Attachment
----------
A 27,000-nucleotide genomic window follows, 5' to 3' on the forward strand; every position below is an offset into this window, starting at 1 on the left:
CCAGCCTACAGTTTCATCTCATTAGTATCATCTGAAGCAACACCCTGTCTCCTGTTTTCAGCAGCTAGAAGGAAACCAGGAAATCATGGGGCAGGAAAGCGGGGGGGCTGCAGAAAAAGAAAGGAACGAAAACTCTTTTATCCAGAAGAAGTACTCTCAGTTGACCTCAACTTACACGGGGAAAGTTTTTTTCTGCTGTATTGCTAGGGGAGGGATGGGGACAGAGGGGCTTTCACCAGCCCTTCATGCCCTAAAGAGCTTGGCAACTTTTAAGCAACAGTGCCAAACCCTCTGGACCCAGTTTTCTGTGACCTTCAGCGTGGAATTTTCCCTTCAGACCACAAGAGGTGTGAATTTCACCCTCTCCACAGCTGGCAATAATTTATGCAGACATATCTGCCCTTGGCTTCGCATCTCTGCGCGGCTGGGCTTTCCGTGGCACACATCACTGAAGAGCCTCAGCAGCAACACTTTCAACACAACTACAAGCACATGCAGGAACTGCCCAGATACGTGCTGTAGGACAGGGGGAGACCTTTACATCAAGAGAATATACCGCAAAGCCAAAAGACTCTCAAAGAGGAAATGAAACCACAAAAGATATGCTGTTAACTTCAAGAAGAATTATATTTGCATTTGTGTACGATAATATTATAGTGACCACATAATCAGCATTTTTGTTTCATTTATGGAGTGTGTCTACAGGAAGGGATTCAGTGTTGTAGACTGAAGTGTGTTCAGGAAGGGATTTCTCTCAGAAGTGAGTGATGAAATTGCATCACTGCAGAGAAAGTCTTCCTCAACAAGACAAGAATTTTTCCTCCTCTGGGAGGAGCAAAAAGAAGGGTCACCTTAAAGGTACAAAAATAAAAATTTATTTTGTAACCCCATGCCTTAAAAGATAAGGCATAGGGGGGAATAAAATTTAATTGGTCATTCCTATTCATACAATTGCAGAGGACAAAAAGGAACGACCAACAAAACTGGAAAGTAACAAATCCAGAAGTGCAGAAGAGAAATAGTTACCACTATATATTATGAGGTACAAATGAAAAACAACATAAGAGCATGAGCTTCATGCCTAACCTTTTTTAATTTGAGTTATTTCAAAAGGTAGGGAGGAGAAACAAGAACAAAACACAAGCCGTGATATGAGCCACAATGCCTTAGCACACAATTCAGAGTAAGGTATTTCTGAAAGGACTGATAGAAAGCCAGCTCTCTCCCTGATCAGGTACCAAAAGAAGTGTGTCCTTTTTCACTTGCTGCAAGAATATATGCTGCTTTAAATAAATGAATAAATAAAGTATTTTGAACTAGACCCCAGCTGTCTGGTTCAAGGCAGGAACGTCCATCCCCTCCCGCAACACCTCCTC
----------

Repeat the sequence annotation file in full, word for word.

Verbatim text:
A 27,000-nucleotide genomic window follows, 5' to 3' on the forward strand; every position below is an offset into this window, starting at 1 on the left:
CCAGCCTACAGTTTCATCTCATTAGTATCATCTGAAGCAACACCCTGTCTCCTGTTTTCAGCAGCTAGAAGGAAACCAGGAAATCATGGGGCAGGAAAGCGGGGGGGCTGCAGAAAAAGAAAGGAACGAAAACTCTTTTATCCAGAAGAAGTACTCTCAGTTGACCTCAACTTACACGGGGAAAGTTTTTTTCTGCTGTATTGCTAGGGGAGGGATGGGGACAGAGGGGCTTTCACCAGCCCTTCATGCCCTAAAGAGCTTGGCAACTTTTAAGCAACAGTGCCAAACCCTCTGGACCCAGTTTTCTGTGACCTTCAGCGTGGAATTTTCCCTTCAGACCACAAGAGGTGTGAATTTCACCCTCTCCACAGCTGGCAATAATTTATGCAGACATATCTGCCCTTGGCTTCGCATCTCTGCGCGGCTGGGCTTTCCGTGGCACACATCACTGAAGAGCCTCAGCAGCAACACTTTCAACACAACTACAAGCACATGCAGGAACTGCCCAGATACGTGCTGTAGGACAGGGGGAGACCTTTACATCAAGAGAATATACCGCAAAGCCAAAAGACTCTCAAAGAGGAAATGAAACCACAAAAGATATGCTGTTAACTTCAAGAAGAATTATATTTGCATTTGTGTACGATAATATTATAGTGACCACATAATCAGCATTTTTGTTTCATTTATGGAGTGTGTCTACAGGAAGGGATTCAGTGTTGTAGACTGAAGTGTGTTCAGGAAGGGATTTCTCTCAGAAGTGAGTGATGAAATTGCATCACTGCAGAGAAAGTCTTCCTCAACAAGACAAGAATTTTTCCTCCTCTGGGAGGAGCAAAAAGAAGGGTCACCTTAAAGGTACAAAAATAAAAATTTATTTTGTAACCCCATGCCTTAAAAGATAAGGCATAGGGGGGAATAAAATTTAATTGGTCATTCCTATTCATACAATTGCAGAGGACAAAAAGGAACGACCAACAAAACTGGAAAGTAACAAATCCAGAAGTGCAGAAGAGAAATAGTTACCACTATATATTATGAGGTACAAATGAAAAACAACATAAGAGCATGAGCTTCATGCCTAACCTTTTTTAATTTGAGTTATTTCAAAAGGTAGGGAGGAGAAACAAGAACAAAACACAAGCCGTGATATGAGCCACAATGCCTTAGCACACAATTCAGAGTAAGGTATTTCTGAAAGGACTGATAGAAAGCCAGCTCTCTCCCTGATCAGGTACCAAAAGAAGTGTGTCCTTTTTCACTTGCTGCAAGAATATATGCTGCTTTAAATAAATGAATAAATAAAGTATTTTGAACTAGACCCCAGCTGTCTGGTTCAAGGCAGGAACGTCCATCCCCTCCCGCAACACCTCCTC